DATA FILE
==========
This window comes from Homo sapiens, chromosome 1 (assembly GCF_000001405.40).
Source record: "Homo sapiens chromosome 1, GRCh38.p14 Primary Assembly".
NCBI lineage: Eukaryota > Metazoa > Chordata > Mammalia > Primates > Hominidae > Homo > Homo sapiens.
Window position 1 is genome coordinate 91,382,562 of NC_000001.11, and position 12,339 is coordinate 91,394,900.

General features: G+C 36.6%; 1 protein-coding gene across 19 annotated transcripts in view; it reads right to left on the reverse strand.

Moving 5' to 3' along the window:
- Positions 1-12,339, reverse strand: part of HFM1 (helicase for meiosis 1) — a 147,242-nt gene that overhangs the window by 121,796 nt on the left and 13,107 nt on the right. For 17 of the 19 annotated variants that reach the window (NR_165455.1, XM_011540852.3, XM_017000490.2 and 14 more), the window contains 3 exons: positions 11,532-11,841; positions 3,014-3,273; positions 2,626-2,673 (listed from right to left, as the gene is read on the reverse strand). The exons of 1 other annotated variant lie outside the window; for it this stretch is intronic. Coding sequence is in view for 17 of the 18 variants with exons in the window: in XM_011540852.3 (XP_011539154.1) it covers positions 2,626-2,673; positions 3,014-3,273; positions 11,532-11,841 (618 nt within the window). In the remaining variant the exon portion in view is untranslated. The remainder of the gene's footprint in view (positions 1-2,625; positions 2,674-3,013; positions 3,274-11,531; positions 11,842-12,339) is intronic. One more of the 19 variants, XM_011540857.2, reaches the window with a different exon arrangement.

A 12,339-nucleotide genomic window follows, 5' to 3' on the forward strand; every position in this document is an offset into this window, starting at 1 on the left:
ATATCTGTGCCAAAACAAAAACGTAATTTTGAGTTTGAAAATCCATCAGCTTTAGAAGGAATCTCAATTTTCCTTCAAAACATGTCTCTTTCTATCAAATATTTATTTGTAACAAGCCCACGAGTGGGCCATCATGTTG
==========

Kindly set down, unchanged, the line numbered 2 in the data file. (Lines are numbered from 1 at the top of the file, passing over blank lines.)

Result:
Source record: "Homo sapiens chromosome 1, GRCh38.p14 Primary Assembly".